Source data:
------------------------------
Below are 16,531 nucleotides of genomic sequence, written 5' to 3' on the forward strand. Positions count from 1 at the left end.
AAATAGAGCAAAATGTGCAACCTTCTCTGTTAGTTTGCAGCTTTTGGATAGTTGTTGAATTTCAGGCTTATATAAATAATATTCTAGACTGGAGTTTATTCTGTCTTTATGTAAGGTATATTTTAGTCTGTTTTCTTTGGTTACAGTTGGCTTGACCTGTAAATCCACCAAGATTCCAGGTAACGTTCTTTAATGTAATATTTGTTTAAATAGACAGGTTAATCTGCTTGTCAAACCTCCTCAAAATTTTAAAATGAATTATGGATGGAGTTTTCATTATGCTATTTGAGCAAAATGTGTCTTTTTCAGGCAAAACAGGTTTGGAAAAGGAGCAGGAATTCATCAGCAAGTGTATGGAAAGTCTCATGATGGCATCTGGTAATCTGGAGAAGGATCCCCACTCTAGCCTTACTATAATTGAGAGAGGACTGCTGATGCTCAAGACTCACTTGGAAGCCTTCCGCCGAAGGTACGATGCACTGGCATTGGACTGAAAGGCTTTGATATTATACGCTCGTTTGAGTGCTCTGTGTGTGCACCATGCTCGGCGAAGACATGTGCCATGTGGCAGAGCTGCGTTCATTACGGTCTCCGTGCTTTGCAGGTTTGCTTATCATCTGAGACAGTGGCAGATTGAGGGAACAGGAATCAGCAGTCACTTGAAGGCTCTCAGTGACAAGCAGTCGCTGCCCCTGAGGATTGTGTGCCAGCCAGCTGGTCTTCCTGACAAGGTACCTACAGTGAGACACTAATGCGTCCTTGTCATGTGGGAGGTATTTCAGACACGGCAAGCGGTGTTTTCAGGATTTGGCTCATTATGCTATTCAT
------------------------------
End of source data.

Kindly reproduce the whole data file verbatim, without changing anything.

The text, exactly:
Below are 16,531 nucleotides of genomic sequence, written 5' to 3' on the forward strand. Positions count from 1 at the left end.
AAATAGAGCAAAATGTGCAACCTTCTCTGTTAGTTTGCAGCTTTTGGATAGTTGTTGAATTTCAGGCTTATATAAATAATATTCTAGACTGGAGTTTATTCTGTCTTTATGTAAGGTATATTTTAGTCTGTTTTCTTTGGTTACAGTTGGCTTGACCTGTAAATCCACCAAGATTCCAGGTAACGTTCTTTAATGTAATATTTGTTTAAATAGACAGGTTAATCTGCTTGTCAAACCTCCTCAAAATTTTAAAATGAATTATGGATGGAGTTTTCATTATGCTATTTGAGCAAAATGTGTCTTTTTCAGGCAAAACAGGTTTGGAAAAGGAGCAGGAATTCATCAGCAAGTGTATGGAAAGTCTCATGATGGCATCTGGTAATCTGGAGAAGGATCCCCACTCTAGCCTTACTATAATTGAGAGAGGACTGCTGATGCTCAAGACTCACTTGGAAGCCTTCCGCCGAAGGTACGATGCACTGGCATTGGACTGAAAGGCTTTGATATTATACGCTCGTTTGAGTGCTCTGTGTGTGCACCATGCTCGGCGAAGACATGTGCCATGTGGCAGAGCTGCGTTCATTACGGTCTCCGTGCTTTGCAGGTTTGCTTATCATCTGAGACAGTGGCAGATTGAGGGAACAGGAATCAGCAGTCACTTGAAGGCTCTCAGTGACAAGCAGTCGCTGCCCCTGAGGATTGTGTGCCAGCCAGCTGGTCTTCCTGACAAGGTACCTACAGTGAGACACTAATGCGTCCTTGTCATGTGGGAGGTATTTCAGACACGGCAAGCGGTGTTTTCAGGATTTGGCTCATTATGCTATTCAT